Company of Liars by Karen Maitland

In 1348, a group of people, strangers, come together in an attempt to out run the plague as it spreads across England.  Nine strangers in all, each with a secret, something they can only reveal at the risk of losing their lives.

The narrator is a seller of phony religious relics.   He is joined by two Italian musicians, a master and his apprentice  on their way to the next town, unable to return home to Italy for reasons they will not disclose.  Soon  they meet a an unmarried couple on the run from their parents.  Because she is pregnant they join an entertainer with a wagon she can ride in sitting alongside  the ‘mermaid’ preserved in a glass jar, the main feature in the entertainer’s show.  The last members of their group are a young girl who reads the future int the runes she casts and the woman who accompanies her.  As they flee northwards, they form a very uneasy alliance and they tell stories, their own well as others.

It’s all very like a dark Canterbury Tales.

Company of Liars is a very entertaining, a highly literate, air-plane book.  It’s very much a melodrama akin to a Victorian sensation novel, or perhaps Michael Lewis’s Gothic novel, The Monk.  The secrets each character keeps are extreme enough to shock; some even offend modern sensibilities.  Ms. Maitland lets their revelation play out slowly, teasing her readers, almost goading them, to keep reading with a playful sense of suspense.  Company of Liars isn’t a thriller in the narrow escape from death sense of the genre, but the sheer volume of secrets revealed keeps the reader glued to the pages just as well.

If you read historical fiction in order to learn about a period of time, Company of Liars will deliver the goods.  Ms. Maitland presents a wide range of Medieval England’s under-belly.  Becuase no one in the company is a respectable citizen, thehistory presented in Company of Liars is not the history learned by careful study of court life or church history.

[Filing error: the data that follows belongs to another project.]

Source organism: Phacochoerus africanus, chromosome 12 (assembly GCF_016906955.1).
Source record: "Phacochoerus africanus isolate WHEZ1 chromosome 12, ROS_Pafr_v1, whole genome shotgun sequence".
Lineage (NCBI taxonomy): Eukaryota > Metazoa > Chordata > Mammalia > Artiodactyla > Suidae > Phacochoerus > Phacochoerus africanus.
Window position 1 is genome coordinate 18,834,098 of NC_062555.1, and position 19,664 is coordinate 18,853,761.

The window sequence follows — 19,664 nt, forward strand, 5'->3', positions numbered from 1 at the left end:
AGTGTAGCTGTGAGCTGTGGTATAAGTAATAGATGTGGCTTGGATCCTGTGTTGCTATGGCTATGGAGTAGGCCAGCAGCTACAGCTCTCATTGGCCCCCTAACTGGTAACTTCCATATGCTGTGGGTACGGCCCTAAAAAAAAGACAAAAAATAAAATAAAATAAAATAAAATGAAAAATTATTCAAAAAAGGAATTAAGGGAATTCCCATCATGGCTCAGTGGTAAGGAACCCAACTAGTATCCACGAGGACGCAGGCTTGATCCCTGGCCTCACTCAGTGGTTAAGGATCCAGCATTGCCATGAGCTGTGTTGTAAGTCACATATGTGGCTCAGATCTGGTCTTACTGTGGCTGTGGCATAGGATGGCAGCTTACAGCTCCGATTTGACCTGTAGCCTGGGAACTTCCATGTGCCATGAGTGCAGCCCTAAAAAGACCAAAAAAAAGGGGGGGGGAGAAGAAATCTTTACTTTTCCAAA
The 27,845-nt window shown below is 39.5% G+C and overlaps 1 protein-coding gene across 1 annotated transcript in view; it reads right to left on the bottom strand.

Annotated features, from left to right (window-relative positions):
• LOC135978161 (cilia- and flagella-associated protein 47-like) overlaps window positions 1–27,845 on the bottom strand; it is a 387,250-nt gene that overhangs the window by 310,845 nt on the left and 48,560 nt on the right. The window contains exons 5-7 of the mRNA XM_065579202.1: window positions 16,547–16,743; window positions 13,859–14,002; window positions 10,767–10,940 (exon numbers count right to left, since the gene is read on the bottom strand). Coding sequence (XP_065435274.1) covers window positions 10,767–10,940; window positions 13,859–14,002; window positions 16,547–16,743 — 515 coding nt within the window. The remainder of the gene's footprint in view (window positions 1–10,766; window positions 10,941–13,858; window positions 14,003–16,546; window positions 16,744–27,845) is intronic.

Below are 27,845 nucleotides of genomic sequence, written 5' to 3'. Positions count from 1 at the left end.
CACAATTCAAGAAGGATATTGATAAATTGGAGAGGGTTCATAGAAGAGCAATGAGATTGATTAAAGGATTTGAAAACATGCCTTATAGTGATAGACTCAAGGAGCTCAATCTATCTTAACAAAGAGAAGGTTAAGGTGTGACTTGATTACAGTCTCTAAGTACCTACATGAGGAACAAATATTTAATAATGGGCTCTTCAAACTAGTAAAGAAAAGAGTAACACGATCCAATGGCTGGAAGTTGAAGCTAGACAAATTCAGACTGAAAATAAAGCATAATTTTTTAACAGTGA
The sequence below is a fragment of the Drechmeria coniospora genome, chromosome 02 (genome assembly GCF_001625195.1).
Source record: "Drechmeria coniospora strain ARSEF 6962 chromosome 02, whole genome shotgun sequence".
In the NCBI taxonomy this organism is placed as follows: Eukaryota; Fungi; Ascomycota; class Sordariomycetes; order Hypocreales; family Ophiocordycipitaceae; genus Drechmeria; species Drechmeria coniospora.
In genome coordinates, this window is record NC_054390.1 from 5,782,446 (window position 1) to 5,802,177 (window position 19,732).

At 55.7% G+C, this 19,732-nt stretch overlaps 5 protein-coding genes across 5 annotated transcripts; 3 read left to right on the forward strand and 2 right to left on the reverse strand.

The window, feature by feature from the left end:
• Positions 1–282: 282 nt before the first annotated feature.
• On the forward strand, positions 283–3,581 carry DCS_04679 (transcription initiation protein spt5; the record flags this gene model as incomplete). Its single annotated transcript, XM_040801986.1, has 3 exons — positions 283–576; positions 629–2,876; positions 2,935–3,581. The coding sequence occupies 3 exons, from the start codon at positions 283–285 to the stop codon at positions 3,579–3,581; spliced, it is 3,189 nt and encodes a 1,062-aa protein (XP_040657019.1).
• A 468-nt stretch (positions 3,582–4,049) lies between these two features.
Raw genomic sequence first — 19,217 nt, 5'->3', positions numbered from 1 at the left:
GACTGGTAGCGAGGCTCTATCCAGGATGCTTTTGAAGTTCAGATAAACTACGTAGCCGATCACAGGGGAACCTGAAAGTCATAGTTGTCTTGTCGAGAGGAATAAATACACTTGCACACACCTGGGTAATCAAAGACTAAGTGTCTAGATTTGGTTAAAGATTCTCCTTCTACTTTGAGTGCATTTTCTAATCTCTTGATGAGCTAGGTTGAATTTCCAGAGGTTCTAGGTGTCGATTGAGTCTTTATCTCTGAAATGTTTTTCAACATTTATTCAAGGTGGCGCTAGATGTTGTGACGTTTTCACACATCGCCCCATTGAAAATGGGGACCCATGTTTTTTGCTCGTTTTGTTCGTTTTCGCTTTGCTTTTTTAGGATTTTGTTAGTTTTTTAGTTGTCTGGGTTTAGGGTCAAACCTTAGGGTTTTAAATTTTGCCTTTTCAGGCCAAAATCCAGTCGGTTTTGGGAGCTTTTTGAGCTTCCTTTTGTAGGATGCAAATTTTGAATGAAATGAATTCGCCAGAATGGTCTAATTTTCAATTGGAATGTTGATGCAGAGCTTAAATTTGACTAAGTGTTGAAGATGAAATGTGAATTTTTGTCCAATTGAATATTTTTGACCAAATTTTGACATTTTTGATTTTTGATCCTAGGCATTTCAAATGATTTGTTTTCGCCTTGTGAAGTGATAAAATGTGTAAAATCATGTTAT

However, Company of Liars is not without a few problems.  First, the dialogue is very contemporary.  It’s not anachronistic, there’s no one telling anybody to “shut up” or “get back to me,” but listening to Ms. Maitland’s characters talk I felt they could easily be sitting at the table next to me in the coffee shop.  This is probably a concession to modern readers that cannot be avoided–any attempt to make the characters sound medieval risks making them them sound pretentious as well.   But everyone sounded very American to me. Second, while I’m willing to accept that nine random people could all have very dramatic secrets,  I had trouble believing that only one of the nine would be dramatically offended by their revelation.  The other eight are remarkably tolerant, especially for the mid-14th century.  Honestly, I would have a very hard time accepting some of the secrets the characters hide.   And, I did guess  seven of the eight secrets well before they were revealed.

But even with these reservations, I’d still recommend Company of Liars by Karen Maitland very highly.  If you happen to find yourself on an airplane headed towards England, or anywhere else this summer Company of Liars will keep you well entertained.


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